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On-line groups provide good alternative
Support for computer-literate patients is available 24 hours a day . . . on-line. That makes Internet support groups particularly beneficial for homebound patients, according to Paula Klemm, DNSc, RN, OCN, associate professor at the University of Delaware department of nursing in Newark.
Health care professionals needn’t fear the unstructured format, either. "If there is bad or incorrect information given, you’ll have 10 people correcting it immediately, so that is an advantage," says Klemm.
To determine what type of messages were left in "cyber-solace" groups, Klemm examined the contents of 300 messages to an Internet support group for people with colon cancer. A qualitative analysis of what people talked about yielded eight different categories. These included information giving and seeking, relating personal experiences by both patients and caregivers, notes of thanks, humor, prayer, and miscellaneous messages.
"Basically, people sought information about the disease as well as treatment and its side effects. They gave advice and personal opinions about treatment and how they felt," says Klemm. Because it was colorectal cancer, both men and women were involved in the support group, and Klemm saw no difference in their level of participation.
A second study was set up to determine if message content would be different for an all-female group vs. an all-male support group. To obtain this information, Klemm tracked messages on an on-line breast cancer support group and an on-line prostate cancer group.
She determined that men were technically oriented and most often sought or gave information. Women sought information too, but they also left a lot more personal support messages, such as "Keep up the positive spirit." Klemm says her findings agree with the literature that states men join traditional support groups to share information, while women are more social. (For more information on traditional support groups, see Patient Education Management, March 1999, p. 25.)
There are many benefits to participating in on-line support groups, says Klemm. Because there are no geographical restrictions, people can communicate with others all over the United States and around the world to inquire about the latest treatments. Also, the groups are available 24 hours a day, and a posted message often gets 25 to 50 responses. "People get home from work or home from chemotherapy and they just pop on the Net anytime. There are messages posted all times of the day and night," says Klemm.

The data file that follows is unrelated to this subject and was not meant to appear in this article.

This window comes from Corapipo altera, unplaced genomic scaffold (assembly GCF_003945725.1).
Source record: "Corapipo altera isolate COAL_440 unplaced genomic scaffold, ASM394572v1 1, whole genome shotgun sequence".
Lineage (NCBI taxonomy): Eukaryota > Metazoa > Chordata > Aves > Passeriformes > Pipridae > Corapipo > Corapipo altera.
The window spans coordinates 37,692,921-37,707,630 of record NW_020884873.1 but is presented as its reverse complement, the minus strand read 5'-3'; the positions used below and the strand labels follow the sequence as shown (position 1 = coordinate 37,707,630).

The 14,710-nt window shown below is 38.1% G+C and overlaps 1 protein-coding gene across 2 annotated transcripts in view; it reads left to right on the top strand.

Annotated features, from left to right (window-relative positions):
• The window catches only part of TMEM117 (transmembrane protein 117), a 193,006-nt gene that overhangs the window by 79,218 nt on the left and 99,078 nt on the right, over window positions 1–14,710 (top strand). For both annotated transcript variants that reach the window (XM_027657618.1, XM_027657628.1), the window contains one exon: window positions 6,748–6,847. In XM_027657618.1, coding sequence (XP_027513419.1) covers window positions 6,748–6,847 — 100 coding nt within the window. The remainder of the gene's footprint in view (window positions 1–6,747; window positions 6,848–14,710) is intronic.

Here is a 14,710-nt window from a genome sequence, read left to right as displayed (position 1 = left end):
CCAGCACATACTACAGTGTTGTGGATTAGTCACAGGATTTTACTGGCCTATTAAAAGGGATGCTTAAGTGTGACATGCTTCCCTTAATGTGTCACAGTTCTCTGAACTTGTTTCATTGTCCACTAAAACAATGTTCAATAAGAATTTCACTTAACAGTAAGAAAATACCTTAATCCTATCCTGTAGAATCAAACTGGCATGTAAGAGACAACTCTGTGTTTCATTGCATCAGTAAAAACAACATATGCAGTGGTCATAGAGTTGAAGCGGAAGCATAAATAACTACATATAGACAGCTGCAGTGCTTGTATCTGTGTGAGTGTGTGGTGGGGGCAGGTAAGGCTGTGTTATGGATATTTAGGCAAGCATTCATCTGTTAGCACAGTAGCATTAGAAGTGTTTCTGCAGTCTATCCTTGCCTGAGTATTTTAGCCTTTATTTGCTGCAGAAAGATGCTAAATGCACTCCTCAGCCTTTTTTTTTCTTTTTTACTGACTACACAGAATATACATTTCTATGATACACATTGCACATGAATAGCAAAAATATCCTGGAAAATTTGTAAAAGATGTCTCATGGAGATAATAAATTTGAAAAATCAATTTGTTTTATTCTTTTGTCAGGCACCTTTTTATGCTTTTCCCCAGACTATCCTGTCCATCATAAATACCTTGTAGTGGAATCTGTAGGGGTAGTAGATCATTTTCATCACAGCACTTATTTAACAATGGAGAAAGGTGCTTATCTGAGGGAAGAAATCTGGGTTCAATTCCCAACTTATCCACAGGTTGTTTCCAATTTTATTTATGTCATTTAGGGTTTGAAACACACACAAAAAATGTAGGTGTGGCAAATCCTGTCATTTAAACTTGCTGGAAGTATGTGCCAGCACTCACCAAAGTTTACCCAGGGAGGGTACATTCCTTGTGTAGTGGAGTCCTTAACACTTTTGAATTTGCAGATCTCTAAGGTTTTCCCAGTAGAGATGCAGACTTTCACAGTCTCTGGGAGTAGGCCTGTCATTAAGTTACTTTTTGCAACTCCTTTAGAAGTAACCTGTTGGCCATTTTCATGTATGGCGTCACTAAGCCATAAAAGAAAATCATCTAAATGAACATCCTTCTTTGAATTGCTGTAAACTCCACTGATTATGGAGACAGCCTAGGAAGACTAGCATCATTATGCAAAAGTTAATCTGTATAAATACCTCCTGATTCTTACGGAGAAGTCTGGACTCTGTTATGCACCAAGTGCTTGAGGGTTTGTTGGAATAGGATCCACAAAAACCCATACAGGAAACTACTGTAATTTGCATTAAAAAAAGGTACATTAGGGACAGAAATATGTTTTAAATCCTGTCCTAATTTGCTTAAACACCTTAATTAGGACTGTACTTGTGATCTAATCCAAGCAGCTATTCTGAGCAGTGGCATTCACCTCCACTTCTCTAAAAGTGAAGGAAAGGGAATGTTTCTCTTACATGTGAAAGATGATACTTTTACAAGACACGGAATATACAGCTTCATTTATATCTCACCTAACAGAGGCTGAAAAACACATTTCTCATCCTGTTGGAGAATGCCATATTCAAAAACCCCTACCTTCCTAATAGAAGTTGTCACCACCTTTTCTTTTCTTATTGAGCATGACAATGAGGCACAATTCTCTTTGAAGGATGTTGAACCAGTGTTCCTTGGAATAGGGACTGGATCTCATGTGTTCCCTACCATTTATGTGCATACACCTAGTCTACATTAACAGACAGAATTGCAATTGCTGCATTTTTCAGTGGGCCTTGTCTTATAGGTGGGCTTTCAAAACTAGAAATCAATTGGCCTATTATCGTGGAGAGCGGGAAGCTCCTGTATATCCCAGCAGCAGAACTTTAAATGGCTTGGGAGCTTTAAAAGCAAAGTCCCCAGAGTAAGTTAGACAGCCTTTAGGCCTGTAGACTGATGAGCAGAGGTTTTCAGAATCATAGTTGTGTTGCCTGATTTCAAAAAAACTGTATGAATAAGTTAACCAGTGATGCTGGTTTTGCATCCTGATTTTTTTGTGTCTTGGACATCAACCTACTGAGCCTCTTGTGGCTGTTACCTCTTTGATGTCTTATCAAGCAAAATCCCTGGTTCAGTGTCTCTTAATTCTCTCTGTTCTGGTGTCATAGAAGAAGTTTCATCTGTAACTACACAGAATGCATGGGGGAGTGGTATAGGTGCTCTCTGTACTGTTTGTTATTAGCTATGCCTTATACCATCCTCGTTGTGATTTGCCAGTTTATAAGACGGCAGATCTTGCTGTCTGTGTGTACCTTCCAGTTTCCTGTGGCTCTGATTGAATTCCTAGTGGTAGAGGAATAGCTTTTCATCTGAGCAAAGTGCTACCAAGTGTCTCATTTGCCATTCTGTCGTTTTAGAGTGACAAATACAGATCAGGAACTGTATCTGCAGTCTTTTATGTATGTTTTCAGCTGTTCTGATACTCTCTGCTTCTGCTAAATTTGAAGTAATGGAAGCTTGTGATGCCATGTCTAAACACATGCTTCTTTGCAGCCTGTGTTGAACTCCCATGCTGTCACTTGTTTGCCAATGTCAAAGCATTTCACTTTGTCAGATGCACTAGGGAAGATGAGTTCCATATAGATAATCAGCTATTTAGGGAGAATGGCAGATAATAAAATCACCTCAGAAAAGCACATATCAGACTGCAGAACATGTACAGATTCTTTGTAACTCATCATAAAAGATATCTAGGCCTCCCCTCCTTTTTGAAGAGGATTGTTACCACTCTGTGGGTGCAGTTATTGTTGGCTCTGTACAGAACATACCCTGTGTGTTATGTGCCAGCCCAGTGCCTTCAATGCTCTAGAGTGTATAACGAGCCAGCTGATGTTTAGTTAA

Yet convenience doesn’t ensure ongoing participation. Certain people post a lot of messages, and then there are others who only post once.
One of the drawbacks of on-line groups is that it costs money to have a computer and connect to the Internet. Also, there is no actual personal contact. A third drawback is the fact that there is no professional facilitator. Most traditional groups are facilitated by such professionals as a social worker or a nurse. Without expert guidance, it is more likely for participants to pick up incorrect information, even though Klemm found that people do correct erroneous facts.
Before suggesting an on-line support group, patient education managers should subscribe to it for a day or a week to see what kind of information the group is sharing, advises Klemm. "It is good to know what people are saying on-line," she explains.
Just how much time people spend in on-line support groups is difficult to determine. Some answer a lot of messages, and others belong to more than one group. In Klemm’s next study, she will be asking people about the amount of time they spend on the Internet.
Research has suggested that people who spend a lot of time on the Internet are more depressed than other people. Therefore, she will compare cancer support groups in the traditional setting to the cancer support groups on-line to see if there are any differences in depression levels.
Information seeking usually draws people to an on-line support group, but once there they will realize many other benefits. They find they will receive support, get information they didn’t think to ask for, and make new friends, says Klemm.
For more information about on-line support groups, contact:
• Paula Klemm, DNSc, RN, OCN, Associate Professor, University of Delaware, Department of Nursing, Newark, DE 19716. Telephone: (302) 831-8501. E-mail: email@example.com.